Proof, like other man-made intoxicants, has a way of bringing out the compulsiveness in people. Take the expression “pics or it didn’t happen,” a strangely poignant punchline that I’ve heard bouncing around the art school where I teach. Used facetiously, it parodies the habit of constant personal documentation now deemed prosocial, perhaps even presocial, by social media platforms like Facebook and Instagram.
A: Burgers were better than usual today.
B: Pics or it didn’t happen.
Whereas there is a certain truth to “pics or it didn’t happen” when it comes to one’s Instagram feed, the application of this criteria to live interactions is clearly absurdist. The joke is in the blurring of a thin but meaningful border between how we act online and how we act in person at a moment when these categories are constantly merging with each other. The punchline, however, seems both a lament and an acknowledgement of how this incessant filtering (of the 4-D world through the 2-D image) makes itself necessary, or at least, how we default.
Like the ubiquitous “selfie,” the “pics” meme is a by-product of the age-old need to authenticate our experiences and the recently broadened social mandate to do it in public view. Though the platforms have shifted from physical to digital, the basic methodology for authenticating photographs still applies: To quote McCormick’s legal hornbook on evidence: “Unscripted video and film recordings may be authenticated by testimony that the recording fairly and accurately reproduces events perceived by the witness.”
The fact that a photograph can’t be argued with is both its strength and its weakness as a form of proof, for no matter how in “real time” a flow of photographic documentation is, it is always a constructed view and not a transparent version of reality. Thus, for a process of authentication to be anything more than a compulsion, it must bear the potential discomfort of “pics and it didn’t happen,” even if tasked with locating a clarity akin to “pics or it didn’t happen.” To get to what actually occurred, the context of a photograph, you have to be able to ask what is outside of its frame.
The other day, for example, I was working in my studio. Through an open-ended process I made something, and it certainly looked like a sculpture. Out of insecurity or boredom, I found myself trying to corroborate its existence—typing oracle-like bundles of language into a Google image search and hoping to be told if what I made was already "a thing." In that moment I wanted something conspicuous, either presence or absence, whereas my inquiry into the sculpture’s authenticity had only just begun.
A process of verification is made precise by its boundaries but also less complete. In framing the world with our search parameters, we gain a kind of control that is rarely present in remembering, an even older form of authentication. The act of looking back is unpredictable in its uncovering. You see I am here after all, a contemporary artwork by Zoe Leonard comprised of several thousand vintage postcards from Niagara Falls, is an interesting case in point. Spanning 1900 to 1950, these postcards seen together form an index that is as idiosyncratic as its constituent parts. They yield a conjured Niagara, simultaneously indefinite and instantly recognizable.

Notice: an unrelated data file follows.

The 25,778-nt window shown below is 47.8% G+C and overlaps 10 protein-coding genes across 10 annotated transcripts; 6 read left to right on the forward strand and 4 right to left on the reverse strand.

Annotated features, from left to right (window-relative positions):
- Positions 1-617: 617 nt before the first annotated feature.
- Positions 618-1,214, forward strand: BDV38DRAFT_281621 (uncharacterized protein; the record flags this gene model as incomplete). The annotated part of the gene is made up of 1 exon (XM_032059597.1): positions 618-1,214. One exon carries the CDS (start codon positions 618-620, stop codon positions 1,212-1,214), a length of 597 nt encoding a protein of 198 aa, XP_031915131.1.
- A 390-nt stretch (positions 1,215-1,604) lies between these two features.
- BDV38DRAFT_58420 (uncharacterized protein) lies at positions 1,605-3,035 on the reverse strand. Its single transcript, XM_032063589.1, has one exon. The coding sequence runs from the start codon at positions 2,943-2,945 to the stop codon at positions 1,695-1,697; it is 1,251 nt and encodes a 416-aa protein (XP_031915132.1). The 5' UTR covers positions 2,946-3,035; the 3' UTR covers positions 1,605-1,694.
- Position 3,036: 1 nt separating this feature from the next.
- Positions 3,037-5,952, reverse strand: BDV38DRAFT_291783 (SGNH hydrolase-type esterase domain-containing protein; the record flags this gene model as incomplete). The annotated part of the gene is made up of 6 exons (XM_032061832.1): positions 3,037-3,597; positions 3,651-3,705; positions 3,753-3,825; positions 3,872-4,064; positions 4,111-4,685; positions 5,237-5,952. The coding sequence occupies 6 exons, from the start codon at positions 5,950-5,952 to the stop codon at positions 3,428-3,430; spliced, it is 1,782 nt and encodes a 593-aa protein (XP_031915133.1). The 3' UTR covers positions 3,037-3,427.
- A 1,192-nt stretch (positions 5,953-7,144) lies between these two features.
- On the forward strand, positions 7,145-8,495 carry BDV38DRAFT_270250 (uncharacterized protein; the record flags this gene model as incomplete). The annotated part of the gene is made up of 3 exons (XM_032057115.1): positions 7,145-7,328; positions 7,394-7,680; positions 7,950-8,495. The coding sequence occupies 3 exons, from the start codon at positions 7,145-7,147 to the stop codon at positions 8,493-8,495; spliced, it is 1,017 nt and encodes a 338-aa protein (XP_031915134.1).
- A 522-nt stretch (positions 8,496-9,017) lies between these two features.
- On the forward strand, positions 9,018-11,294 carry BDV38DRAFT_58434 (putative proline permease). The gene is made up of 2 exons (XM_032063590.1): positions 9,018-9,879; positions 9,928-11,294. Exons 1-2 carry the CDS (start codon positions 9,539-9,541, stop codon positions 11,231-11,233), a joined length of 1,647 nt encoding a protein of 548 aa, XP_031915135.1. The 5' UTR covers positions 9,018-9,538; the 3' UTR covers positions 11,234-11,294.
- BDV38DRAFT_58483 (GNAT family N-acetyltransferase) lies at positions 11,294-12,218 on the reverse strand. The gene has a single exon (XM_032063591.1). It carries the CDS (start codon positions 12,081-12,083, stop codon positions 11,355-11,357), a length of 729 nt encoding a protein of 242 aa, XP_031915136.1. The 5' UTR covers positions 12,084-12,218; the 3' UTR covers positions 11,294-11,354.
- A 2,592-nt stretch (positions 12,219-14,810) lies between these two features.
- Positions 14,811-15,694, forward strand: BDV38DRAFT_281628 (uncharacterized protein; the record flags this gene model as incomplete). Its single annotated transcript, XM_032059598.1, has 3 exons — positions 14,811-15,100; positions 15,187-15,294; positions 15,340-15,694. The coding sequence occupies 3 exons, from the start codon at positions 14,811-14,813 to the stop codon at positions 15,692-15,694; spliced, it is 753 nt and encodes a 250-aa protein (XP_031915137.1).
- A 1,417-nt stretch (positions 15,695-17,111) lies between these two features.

Like the selfies of a bygone era, the postcards were made to give iconic status to a swath of customary tourist experiences. They were their day’s compulsory proof of existence, albeit a proof, which, like the photographic technology they paralleled, tended to keep the image and its human witness on opposite sides of some material divide. Along these lines the presence of the self in the selfie today is not integrated into the image but a watermark, or testament, placed centrally in the image's foreground.
The meaningful separation between the experience and the experience-ee, which Leonard’s project accentuates and which selfies paste together, is that of recollection. In zealously tracking down and recasting the postcards (originally meant to be dispersed) as a collective, Leonard’s monumental “recollection” rebuilds an image of a Niagara that is everyone’s and no one’s.
Of the once iconic Niagara Falls, visitors encountered an integrated scroll of sensation, image, propaganda and myth. Describing on the back how much or how little their view of Niagara looked like the image on the front, these witnesses had an experience of the “virtual” (postcard photos, taken by others) through the “real” (seeing the falls in person) that is instantly recognizable to us now.
In this way, the title of Leonard's work You see I am here after all is spoken by both the falls and its visitors. It is also perhaps a bluff, for when it comes to the “authentic” experience we are never guaranteed an actual encounter. We may certainly visit the physical site, be captured in front of it, and fall deeply into its dispersal into the world. But the authentic experience is something different, a nonappearing measure no postcard or selfie can capture; it’s an experience that can be as centerless as the falls themselves.
Which is to say that authenticity may be a useful term precisely for the confusion, not the clarity, that it names: every notion of it is a trespass upon every other and this is a form of merriment. For if we could agree on what was real, or true, or authentic and just see it, it would only blind us from each other and ourselves.